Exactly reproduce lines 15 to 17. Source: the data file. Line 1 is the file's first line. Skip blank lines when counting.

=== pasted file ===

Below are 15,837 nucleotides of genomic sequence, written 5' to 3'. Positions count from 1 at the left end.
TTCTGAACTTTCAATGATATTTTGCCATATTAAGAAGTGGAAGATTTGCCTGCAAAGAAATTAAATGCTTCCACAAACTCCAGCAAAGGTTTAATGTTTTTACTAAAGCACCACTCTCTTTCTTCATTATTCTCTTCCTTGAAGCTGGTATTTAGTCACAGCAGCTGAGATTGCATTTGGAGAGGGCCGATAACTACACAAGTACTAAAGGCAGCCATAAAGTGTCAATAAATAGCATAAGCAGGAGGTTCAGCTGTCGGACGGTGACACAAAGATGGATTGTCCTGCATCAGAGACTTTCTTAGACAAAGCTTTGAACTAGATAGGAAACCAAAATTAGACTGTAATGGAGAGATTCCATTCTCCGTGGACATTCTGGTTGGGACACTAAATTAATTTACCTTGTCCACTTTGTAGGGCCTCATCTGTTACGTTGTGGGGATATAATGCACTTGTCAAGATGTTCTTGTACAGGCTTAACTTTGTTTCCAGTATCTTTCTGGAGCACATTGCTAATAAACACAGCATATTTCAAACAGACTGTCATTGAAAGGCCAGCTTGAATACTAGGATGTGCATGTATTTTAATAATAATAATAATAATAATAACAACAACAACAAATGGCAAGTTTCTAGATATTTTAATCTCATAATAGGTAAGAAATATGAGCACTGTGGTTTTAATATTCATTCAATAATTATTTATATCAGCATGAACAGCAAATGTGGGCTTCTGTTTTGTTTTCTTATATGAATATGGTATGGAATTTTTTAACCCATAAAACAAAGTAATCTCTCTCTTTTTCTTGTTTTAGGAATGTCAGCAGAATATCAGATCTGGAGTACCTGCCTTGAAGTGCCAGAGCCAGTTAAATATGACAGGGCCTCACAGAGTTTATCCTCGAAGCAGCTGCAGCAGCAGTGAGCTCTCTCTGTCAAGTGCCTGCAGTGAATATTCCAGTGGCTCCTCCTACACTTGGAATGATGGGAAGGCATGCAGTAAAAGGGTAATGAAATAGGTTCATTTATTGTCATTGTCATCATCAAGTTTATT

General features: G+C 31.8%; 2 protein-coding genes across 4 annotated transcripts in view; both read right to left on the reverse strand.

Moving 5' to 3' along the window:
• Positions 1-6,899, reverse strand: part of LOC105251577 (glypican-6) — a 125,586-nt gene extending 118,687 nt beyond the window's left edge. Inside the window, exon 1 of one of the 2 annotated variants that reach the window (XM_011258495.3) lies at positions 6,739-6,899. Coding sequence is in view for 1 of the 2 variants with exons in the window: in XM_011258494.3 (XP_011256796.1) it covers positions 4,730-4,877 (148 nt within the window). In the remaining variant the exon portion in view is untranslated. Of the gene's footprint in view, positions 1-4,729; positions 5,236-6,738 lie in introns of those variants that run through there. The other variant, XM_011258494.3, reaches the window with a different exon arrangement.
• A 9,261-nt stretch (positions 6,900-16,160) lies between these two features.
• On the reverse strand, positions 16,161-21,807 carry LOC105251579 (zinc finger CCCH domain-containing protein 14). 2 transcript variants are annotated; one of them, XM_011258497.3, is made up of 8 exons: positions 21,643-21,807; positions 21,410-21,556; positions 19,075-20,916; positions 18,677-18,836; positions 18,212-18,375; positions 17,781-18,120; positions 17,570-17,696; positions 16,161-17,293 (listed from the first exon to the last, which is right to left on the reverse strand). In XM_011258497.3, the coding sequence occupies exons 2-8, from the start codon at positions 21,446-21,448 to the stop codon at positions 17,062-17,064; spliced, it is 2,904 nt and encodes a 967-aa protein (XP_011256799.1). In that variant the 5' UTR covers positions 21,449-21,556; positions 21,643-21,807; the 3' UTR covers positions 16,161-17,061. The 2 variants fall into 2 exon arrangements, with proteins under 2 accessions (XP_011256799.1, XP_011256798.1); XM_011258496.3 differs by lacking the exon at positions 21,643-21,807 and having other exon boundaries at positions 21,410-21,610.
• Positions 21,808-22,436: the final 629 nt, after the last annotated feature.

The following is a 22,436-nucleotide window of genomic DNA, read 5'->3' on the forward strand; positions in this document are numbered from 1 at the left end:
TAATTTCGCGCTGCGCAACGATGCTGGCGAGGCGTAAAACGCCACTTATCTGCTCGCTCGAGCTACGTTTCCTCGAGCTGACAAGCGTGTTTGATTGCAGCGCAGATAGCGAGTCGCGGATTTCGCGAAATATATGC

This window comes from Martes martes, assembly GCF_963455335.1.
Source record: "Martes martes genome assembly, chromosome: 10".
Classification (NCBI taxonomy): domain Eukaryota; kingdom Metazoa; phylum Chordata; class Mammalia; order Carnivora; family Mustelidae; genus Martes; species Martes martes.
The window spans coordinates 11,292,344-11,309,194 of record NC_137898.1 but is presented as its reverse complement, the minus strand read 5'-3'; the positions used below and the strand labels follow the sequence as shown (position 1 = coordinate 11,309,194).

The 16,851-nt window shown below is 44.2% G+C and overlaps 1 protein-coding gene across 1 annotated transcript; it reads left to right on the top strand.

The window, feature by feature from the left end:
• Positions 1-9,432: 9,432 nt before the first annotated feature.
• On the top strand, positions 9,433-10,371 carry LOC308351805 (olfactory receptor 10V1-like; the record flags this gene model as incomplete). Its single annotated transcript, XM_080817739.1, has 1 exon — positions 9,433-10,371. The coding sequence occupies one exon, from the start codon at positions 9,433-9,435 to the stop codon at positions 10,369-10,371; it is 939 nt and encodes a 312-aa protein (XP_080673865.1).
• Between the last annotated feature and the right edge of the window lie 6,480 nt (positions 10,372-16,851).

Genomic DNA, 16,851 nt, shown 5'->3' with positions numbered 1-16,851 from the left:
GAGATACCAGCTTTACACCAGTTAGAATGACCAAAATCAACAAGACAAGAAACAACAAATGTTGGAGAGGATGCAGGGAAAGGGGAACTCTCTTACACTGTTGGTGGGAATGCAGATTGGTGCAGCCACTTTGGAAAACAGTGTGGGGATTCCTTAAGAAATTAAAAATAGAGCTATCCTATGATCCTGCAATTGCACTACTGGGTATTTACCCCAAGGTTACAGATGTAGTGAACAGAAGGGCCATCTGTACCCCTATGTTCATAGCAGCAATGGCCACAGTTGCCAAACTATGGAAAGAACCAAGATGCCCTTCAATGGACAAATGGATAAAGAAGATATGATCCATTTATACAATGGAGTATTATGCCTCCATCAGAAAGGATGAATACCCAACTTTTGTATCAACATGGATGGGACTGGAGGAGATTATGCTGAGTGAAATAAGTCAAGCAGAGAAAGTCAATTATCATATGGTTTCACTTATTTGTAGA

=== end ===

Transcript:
The 16,851-nt window shown below is 44.2% G+C and overlaps 1 protein-coding gene across 1 annotated transcript; it reads left to right on the top strand.

The window, feature by feature from the left end:
• Positions 1-9,432: 9,432 nt before the first annotated feature.